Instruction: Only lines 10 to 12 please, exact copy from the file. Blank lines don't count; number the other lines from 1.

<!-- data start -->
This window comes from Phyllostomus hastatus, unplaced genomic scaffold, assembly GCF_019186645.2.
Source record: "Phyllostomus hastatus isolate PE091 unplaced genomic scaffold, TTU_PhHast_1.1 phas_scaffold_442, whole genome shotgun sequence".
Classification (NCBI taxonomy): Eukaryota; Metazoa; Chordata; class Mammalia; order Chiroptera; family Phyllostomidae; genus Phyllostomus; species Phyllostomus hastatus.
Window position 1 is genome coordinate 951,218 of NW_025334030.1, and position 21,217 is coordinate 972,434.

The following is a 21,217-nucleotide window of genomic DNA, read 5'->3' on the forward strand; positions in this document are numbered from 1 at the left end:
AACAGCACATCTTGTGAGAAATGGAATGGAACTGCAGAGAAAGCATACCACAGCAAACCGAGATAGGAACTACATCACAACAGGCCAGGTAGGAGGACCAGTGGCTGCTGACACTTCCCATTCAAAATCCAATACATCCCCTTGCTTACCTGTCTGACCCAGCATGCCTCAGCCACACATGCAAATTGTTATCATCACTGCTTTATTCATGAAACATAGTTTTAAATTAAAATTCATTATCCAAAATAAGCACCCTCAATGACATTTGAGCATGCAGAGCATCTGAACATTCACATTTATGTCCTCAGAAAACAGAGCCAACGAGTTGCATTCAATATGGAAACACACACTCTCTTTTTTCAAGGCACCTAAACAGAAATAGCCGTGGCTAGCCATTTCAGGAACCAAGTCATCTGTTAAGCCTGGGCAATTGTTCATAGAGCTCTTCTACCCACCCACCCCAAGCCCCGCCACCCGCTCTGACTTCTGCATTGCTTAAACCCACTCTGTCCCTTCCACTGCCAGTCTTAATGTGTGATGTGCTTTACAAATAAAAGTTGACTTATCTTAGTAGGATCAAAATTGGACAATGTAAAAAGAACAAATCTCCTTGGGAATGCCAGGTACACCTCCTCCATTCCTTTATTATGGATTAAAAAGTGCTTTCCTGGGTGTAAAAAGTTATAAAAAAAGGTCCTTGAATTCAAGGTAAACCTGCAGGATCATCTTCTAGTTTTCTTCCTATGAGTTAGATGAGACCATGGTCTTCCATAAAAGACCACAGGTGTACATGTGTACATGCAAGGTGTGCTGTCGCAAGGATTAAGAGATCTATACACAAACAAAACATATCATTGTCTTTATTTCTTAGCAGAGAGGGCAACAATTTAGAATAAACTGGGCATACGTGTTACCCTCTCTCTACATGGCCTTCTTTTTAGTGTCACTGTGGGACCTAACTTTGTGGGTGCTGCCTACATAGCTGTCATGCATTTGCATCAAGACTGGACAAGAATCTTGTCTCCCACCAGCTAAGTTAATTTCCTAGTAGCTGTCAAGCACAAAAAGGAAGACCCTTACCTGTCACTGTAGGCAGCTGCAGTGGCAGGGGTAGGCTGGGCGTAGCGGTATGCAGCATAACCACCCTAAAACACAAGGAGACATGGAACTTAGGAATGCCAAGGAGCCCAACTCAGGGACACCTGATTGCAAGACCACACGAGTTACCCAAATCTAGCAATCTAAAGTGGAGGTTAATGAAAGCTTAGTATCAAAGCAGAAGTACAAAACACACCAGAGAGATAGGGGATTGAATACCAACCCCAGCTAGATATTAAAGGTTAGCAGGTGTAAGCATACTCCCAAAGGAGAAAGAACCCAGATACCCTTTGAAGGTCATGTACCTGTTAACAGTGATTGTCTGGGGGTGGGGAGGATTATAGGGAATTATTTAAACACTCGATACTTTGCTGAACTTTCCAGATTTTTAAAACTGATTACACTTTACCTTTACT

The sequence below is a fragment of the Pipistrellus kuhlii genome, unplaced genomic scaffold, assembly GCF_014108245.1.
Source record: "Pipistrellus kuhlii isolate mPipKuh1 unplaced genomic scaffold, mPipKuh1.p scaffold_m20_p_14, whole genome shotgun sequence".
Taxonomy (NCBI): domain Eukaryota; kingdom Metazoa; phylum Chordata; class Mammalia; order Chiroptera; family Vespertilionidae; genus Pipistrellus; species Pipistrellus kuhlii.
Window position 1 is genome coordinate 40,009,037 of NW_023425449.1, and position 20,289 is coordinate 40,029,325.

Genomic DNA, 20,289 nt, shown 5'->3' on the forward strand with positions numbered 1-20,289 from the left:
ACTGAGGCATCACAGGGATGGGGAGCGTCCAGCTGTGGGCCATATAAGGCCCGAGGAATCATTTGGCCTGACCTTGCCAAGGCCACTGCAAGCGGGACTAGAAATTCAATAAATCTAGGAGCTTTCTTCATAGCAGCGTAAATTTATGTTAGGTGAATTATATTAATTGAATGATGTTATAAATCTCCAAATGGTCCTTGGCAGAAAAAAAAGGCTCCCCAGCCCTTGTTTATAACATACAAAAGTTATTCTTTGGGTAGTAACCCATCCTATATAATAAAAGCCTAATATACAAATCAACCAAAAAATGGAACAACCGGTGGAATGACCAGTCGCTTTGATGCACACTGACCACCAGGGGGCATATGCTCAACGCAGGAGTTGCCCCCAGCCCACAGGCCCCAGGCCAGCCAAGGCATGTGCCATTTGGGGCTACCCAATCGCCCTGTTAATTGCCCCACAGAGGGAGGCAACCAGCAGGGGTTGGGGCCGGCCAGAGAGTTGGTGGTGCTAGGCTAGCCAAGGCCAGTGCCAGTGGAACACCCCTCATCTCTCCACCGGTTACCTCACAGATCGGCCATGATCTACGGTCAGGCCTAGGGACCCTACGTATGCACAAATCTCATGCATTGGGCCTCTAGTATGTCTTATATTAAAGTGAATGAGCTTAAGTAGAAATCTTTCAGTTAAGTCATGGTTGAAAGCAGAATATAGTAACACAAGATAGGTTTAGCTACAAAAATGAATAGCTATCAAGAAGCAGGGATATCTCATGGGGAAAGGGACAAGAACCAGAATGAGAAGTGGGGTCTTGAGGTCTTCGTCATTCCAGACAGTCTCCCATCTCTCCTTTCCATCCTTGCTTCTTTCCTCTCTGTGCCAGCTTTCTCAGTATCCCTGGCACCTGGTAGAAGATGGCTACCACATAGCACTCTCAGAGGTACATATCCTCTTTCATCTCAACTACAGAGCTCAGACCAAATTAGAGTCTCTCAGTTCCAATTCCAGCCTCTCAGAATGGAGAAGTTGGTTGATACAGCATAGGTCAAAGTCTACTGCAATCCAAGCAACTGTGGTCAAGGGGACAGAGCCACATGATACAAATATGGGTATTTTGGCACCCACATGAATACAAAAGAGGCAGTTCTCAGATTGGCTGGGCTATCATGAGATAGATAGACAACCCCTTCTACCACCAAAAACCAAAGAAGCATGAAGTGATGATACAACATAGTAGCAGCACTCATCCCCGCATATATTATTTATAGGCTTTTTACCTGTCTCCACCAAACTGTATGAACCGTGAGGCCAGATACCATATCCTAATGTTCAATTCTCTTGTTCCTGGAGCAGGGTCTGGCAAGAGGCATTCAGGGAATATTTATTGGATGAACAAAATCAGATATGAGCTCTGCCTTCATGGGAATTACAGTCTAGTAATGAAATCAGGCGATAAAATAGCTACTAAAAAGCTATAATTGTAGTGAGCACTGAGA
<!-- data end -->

Window position 1 is genome coordinate 40,009,037 of NW_023425449.1, and position 20,289 is coordinate 40,029,325.

Genomic DNA, 20,289 nt, shown 5'->3' on the forward strand with positions numbered 1-20,289 from the left:
ACTGAGGCATCACAGGGATGGGGAGCGTCCAGCTGTGGGCCATATAAGGCCCGAGGAATCATTTGGCCTGACCTTGCCAAGGCCACTGCAAGCGGGACTAGAAATTCAATAAATCTAGGAGCTTTCTTCATAGCAGCGTAAATTTATGTTAGGTGAATTATATTAATTGAATGATGTTATAAATCTCCAAATGGTCCTTGGCAGAAAAAAAAGGCTCCCCAGCCCTTGTTTATAACATACAAAAGTTATTCTTTGGGTAGTAACCCATCCTATATAATAAAAGCCTAATATACAAATCAACCAAAAAATGGAACAACCGGTGGAATGACCAGTCGCTTTGATGCACACTGACCACCAGGGGGCATATGCTCAACGCAGGAGTTGCCCCCAGCCCACAGGCCCCAGGCCAGCCAAGGCATGTGCCATTTGGGGCTACCCAATCGCCCTGTTAATTGCCCCACAGAGGGAGGCAACCAGCAGGGGTTGGGGCCGGCCAGAGAGTTGGTGGTGCTAGGCTAGCCAAGGCCAGTGCCAGTGGAACACCCCTCATCTCTCCACCGGTTACCTCACAGATCGGCCATGATCTACGGTCAGGCCTAGGGACCCTACGTATGCACAAATCTCATGCATTGGGCCTCTAGTATGTCTTATATTAAAGTGAATGAGCTTAAGTAGAAATCTTTCAGTTAAGTCATGGTTGAAAGCAGAATATAGTAACACAAGATAGGTTTAGCTACAAAAATGAATAGCTATCAAGAAGCAGGGATATCTCATGGGGAAAGGGACAAGAACCAGAATGAGAAGTGGGGTCTTGAGGTCTTCGTCATTCCAGACAGTCTCCCATCTCTCCTTTCCATCCTTGCTTCTTTCCTCTCTGTGCCAGCTTTCTCAGTATCCCTGGCACCTGGTAGAAGATGGCTACCACATAGCACTCTCAGAGGTACATATCCTCTTTCATCTCAACTACAGAGCTCAGACCAAATTAGAGTCTCTCAGTTCCAATTCCAGCCTCTCAGAATGGAGAAGTTGGTTGATACAGCATAGGTCAAAGTCTACTGCAATCCAAGCAACTGTGGTCAAGGGGACAGAGCCACATGATACAAATATGGGTATTTTGGCACCCACATGAATACAAAAGAGGCAGTTCTCAGATTGGCTGGGCTATCATGAGATAGATAGACAACCCCTTCTACCACCAAAAACCAAAGAAGCATGAAGTGATGATACAACATAGTAGCAGCACTCATCCCCGCATATATTATTTATAGGCTTTTTACCTGTCTCCACCAAACTGTATGAACCGTGAGGCCAGATACCATATCCTAATGTTCAATTCTCTTGTTCCTGGAGCAGGGTCTGGCAAGAGGCATTCAGGGAATATTTATTGGATGAACAAAATCAGATATGAGCTCTGCCTTCATGGGAATTACAGTCTAGTAATGAAATCAGGCGATAAAATAGCTACTAAAAAGCTATAATTGTAGTGAGCACTGAGA